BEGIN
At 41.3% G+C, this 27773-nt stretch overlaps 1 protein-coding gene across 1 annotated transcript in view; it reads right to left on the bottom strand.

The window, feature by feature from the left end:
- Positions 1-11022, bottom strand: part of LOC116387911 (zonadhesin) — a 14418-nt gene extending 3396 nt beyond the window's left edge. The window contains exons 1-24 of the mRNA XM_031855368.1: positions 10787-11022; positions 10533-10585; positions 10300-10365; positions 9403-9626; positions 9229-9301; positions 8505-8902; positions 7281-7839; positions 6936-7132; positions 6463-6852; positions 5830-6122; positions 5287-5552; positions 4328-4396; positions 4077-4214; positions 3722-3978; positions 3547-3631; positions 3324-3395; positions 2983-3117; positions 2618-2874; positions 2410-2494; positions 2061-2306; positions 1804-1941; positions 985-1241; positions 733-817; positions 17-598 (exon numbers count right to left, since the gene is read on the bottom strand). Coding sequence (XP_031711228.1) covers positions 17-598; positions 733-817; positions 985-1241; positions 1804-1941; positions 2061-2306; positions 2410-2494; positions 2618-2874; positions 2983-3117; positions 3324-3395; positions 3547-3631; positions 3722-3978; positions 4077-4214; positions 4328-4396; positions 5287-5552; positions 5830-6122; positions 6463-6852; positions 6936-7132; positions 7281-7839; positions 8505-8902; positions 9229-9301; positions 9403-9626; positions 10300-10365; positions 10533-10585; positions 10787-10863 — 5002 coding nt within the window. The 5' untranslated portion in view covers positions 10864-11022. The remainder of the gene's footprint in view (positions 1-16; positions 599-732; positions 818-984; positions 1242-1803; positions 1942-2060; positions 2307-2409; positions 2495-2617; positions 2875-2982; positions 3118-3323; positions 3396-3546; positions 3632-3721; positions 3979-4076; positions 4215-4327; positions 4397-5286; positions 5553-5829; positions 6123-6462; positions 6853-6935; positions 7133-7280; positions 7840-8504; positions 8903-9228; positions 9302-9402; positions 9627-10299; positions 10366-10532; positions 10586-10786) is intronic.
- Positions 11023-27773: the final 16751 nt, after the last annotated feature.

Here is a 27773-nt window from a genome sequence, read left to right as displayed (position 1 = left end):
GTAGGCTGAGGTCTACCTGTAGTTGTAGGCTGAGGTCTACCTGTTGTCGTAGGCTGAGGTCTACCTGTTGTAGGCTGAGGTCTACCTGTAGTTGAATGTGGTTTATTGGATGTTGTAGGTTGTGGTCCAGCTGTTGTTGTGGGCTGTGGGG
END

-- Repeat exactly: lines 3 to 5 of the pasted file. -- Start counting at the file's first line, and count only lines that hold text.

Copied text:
- Positions 1-11022, bottom strand: part of LOC116387911 (zonadhesin) — a 14418-nt gene extending 3396 nt beyond the window's left edge. The window contains exons 1-24 of the mRNA XM_031855368.1: positions 10787-11022; positions 10533-10585; positions 10300-10365; positions 9403-9626; positions 9229-9301; positions 8505-8902; positions 7281-7839; positions 6936-7132; positions 6463-6852; positions 5830-6122; positions 5287-5552; positions 4328-4396; positions 4077-4214; positions 3722-3978; positions 3547-3631; positions 3324-3395; positions 2983-3117; positions 2618-2874; positions 2410-2494; positions 2061-2306; positions 1804-1941; positions 985-1241; positions 733-817; positions 17-598 (exon numbers count right to left, since the gene is read on the bottom strand). Coding sequence (XP_031711228.1) covers positions 17-598; positions 733-817; positions 985-1241; positions 1804-1941; positions 2061-2306; positions 2410-2494; positions 2618-2874; positions 2983-3117; positions 3324-3395; positions 3547-3631; positions 3722-3978; positions 4077-4214; positions 4328-4396; positions 5287-5552; positions 5830-6122; positions 6463-6852; positions 6936-7132; positions 7281-7839; positions 8505-8902; positions 9229-9301; positions 9403-9626; positions 10300-10365; positions 10533-10585; positions 10787-10863 — 5002 coding nt within the window. The 5' untranslated portion in view covers positions 10864-11022. The remainder of the gene's footprint in view (positions 1-16; positions 599-732; positions 818-984; positions 1242-1803; positions 1942-2060; positions 2307-2409; positions 2495-2617; positions 2875-2982; positions 3118-3323; positions 3396-3546; positions 3632-3721; positions 3979-4076; positions 4215-4327; positions 4397-5286; positions 5553-5829; positions 6123-6462; positions 6853-6935; positions 7133-7280; positions 7840-8504; positions 8903-9228; positions 9302-9402; positions 9627-10299; positions 10366-10532; positions 10586-10786) is intronic.
- Positions 11023-27773: the final 16751 nt, after the last annotated feature.

Here is a 27773-nt window from a genome sequence, read left to right as displayed (position 1 = left end):